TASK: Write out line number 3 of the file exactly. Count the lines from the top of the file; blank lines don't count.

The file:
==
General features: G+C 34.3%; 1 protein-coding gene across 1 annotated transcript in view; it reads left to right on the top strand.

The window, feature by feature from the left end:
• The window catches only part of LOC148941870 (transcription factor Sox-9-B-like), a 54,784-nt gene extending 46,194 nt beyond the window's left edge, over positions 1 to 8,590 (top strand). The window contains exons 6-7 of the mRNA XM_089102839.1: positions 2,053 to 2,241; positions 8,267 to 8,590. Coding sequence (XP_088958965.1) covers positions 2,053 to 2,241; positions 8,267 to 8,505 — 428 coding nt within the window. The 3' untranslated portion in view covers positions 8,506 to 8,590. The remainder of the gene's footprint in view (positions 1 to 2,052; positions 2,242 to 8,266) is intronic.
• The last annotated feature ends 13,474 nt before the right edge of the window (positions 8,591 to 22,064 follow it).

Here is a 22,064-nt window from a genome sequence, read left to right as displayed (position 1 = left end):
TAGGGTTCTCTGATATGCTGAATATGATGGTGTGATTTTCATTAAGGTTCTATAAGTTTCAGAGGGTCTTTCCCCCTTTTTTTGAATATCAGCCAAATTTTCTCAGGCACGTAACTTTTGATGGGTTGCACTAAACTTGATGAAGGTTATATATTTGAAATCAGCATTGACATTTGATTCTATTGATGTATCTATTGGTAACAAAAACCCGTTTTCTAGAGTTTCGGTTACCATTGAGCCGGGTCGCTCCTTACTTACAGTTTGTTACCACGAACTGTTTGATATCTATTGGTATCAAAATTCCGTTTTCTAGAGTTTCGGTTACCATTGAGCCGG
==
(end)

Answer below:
• The window catches only part of LOC148941870 (transcription factor Sox-9-B-like), a 54,784-nt gene extending 46,194 nt beyond the window's left edge, over positions 1 to 8,590 (top strand). The window contains exons 6-7 of the mRNA XM_089102839.1: positions 2,053 to 2,241; positions 8,267 to 8,590. Coding sequence (XP_088958965.1) covers positions 2,053 to 2,241; positions 8,267 to 8,505 — 428 coding nt within the window. The 3' untranslated portion in view covers positions 8,506 to 8,590. The remainder of the gene's footprint in view (positions 1 to 2,052; positions 2,242 to 8,266) is intronic.